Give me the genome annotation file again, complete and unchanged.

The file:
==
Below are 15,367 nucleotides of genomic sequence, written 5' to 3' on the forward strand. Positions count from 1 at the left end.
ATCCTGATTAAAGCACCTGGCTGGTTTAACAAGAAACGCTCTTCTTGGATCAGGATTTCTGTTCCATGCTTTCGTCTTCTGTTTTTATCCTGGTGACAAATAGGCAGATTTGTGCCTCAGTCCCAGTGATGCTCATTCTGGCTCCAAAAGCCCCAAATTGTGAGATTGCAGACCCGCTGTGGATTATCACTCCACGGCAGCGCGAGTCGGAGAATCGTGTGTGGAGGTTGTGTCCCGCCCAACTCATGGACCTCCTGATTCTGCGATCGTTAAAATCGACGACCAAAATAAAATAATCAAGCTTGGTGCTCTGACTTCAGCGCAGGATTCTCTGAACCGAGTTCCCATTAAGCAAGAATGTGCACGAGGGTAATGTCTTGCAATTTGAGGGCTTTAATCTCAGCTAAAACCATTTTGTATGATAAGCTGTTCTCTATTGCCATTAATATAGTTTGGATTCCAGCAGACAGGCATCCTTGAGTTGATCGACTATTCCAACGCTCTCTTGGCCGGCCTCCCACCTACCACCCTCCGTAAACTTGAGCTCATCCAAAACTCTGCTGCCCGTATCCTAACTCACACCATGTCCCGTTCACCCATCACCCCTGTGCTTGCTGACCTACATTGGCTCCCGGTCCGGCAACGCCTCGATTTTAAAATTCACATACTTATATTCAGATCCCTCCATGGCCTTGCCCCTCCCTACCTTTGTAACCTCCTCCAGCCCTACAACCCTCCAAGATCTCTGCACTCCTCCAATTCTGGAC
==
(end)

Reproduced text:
Below are 15,367 nucleotides of genomic sequence, written 5' to 3' on the forward strand. Positions count from 1 at the left end.
ATCCTGATTAAAGCACCTGGCTGGTTTAACAAGAAACGCTCTTCTTGGATCAGGATTTCTGTTCCATGCTTTCGTCTTCTGTTTTTATCCTGGTGACAAATAGGCAGATTTGTGCCTCAGTCCCAGTGATGCTCATTCTGGCTCCAAAAGCCCCAAATTGTGAGATTGCAGACCCGCTGTGGATTATCACTCCACGGCAGCGCGAGTCGGAGAATCGTGTGTGGAGGTTGTGTCCCGCCCAACTCATGGACCTCCTGATTCTGCGATCGTTAAAATCGACGACCAAAATAAAATAATCAAGCTTGGTGCTCTGACTTCAGCGCAGGATTCTCTGAACCGAGTTCCCATTAAGCAAGAATGTGCACGAGGGTAATGTCTTGCAATTTGAGGGCTTTAATCTCAGCTAAAACCATTTTGTATGATAAGCTGTTCTCTATTGCCATTAATATAGTTTGGATTCCAGCAGACAGGCATCCTTGAGTTGATCGACTATTCCAACGCTCTCTTGGCCGGCCTCCCACCTACCACCCTCCGTAAACTTGAGCTCATCCAAAACTCTGCTGCCCGTATCCTAACTCACACCATGTCCCGTTCACCCATCACCCCTGTGCTTGCTGACCTACATTGGCTCCCGGTCCGGCAACGCCTCGATTTTAAAATTCACATACTTATATTCAGATCCCTCCATGGCCTTGCCCCTCCCTACCTTTGTAACCTCCTCCAGCCCTACAACCCTCCAAGATCTCTGCACTCCTCCAATTCTGGAC